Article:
The fundamental principles enshrined in the Agreement were further elaborated on by separate agreements. The aim of the Agreement was the integration of the Serb population and institutions functioning within the Serbian system into Kosovo’s legal and institutional framework.
Whereas the Parliament of Kosovo ratified the Brussels Agreement as an international treaty in June of the same year, whereby Kosovo’s institutions got committed to implementing it, the National Assembly of Serbia did not do the same.
The Serbian Government unanimously accepted the reached Agreement, while on 26 April 2013, the National Assembly approved the report on political and technical talks with Priština, within which this Agreement was contained. The request for assessment of the constitutionality of the National Assembly’s decision to adopt the Government’s report and the Brussels Agreement itself was dismissed by the Serbian Constitutional Court in December 2014, stating that it was a political and not a legal question.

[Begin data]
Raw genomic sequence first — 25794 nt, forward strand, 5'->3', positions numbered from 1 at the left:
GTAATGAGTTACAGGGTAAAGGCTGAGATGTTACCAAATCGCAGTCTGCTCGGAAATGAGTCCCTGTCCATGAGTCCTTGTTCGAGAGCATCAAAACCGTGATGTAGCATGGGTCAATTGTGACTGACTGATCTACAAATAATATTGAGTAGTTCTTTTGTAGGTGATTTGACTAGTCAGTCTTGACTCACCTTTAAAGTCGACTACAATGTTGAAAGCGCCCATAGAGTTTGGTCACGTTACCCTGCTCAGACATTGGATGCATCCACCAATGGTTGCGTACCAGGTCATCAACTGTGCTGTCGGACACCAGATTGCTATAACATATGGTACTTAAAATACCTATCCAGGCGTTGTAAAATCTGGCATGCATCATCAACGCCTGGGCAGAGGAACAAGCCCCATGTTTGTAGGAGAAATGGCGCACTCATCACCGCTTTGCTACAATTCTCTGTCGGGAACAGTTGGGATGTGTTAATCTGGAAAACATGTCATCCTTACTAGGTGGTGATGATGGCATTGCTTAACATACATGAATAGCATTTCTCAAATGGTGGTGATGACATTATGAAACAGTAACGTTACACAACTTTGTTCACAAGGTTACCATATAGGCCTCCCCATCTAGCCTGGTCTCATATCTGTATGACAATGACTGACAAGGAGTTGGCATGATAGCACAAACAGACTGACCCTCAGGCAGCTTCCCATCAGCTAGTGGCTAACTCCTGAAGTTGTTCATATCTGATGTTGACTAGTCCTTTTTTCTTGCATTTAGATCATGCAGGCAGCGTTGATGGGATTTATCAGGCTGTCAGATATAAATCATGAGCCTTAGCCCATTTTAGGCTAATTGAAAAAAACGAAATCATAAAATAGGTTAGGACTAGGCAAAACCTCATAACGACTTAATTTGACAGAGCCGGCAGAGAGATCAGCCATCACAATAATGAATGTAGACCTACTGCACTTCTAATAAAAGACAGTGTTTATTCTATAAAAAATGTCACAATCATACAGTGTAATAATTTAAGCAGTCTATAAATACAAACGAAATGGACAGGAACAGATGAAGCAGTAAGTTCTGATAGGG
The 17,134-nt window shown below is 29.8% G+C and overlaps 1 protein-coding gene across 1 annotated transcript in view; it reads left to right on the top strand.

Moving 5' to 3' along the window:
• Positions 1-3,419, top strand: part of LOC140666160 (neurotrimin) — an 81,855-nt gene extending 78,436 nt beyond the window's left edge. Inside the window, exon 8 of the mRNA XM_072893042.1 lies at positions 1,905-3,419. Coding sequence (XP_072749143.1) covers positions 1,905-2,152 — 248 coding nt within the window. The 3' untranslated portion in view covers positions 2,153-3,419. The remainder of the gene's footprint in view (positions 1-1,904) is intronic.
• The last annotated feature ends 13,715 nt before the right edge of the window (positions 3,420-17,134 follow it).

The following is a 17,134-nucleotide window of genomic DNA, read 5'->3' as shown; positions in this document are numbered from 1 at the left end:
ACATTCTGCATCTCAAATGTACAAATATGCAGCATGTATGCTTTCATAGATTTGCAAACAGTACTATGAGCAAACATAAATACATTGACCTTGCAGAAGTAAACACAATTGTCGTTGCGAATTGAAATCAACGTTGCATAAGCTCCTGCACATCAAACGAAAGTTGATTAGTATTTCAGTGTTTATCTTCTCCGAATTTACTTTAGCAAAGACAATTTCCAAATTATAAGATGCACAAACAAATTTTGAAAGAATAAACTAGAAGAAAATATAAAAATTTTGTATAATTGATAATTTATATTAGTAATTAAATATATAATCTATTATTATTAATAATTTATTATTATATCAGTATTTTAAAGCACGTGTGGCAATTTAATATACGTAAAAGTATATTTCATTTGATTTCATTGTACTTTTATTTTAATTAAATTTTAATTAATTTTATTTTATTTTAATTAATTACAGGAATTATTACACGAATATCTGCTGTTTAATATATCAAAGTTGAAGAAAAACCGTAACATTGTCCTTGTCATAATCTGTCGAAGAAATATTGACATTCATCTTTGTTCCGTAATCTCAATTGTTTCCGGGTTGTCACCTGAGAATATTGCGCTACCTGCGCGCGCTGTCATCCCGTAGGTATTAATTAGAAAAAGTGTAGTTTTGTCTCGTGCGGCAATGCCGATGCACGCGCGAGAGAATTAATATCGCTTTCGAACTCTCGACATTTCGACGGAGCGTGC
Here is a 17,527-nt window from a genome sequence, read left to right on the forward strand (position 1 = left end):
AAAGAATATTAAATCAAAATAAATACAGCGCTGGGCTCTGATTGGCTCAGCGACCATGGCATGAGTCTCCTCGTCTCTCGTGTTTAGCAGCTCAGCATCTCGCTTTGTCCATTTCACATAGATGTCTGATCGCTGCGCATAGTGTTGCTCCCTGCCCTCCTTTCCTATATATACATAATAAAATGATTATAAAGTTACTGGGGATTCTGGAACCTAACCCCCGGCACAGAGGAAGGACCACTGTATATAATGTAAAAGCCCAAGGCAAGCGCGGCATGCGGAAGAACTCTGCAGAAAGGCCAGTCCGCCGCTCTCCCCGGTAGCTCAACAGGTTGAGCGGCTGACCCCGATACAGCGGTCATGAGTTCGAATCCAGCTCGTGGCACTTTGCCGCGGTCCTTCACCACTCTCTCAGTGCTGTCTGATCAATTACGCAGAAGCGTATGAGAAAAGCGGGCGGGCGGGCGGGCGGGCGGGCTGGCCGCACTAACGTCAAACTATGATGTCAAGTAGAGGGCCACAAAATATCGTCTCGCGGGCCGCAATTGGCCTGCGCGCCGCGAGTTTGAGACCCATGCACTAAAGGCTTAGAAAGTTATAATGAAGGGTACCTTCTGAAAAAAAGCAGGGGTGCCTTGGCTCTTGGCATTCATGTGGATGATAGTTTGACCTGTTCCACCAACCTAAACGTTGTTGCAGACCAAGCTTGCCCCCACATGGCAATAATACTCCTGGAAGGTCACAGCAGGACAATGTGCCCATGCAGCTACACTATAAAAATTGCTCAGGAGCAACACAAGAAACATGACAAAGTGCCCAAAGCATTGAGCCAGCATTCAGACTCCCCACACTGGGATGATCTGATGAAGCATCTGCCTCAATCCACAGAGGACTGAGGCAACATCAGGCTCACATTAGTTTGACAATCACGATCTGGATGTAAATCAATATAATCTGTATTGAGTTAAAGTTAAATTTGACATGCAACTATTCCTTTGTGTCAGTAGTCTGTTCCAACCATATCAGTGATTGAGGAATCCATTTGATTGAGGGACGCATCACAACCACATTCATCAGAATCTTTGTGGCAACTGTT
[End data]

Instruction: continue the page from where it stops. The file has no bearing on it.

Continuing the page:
The essential points of the agreement
The First Agreement on Principles Regulating the Normalization of Relations (the Brussels Agreement), among others, agreed the legal establishment of four municipalities with majority Serb population under Kosovo’s jurisdiction in the North: North Mitrovica, Zvečan, Zubin Potok and Leposavić. This implied holding the first local Kosovar elections in these municipalities, in November 2013.
Until this Agreement, Serbs mainly refrained from participating in Kosovo’s elections, especially in the four Northern municipalities.
Belgrade saw the implementation of this Agreement as creation of conditions for establishment of the Community of Serb-Majority Municipalities – ASM, which is part of the same Agreement, while Priština saw it as extension of its competences to the North of Kosovo and integration of the Serbs from North Kosovo into Kosovo’s system.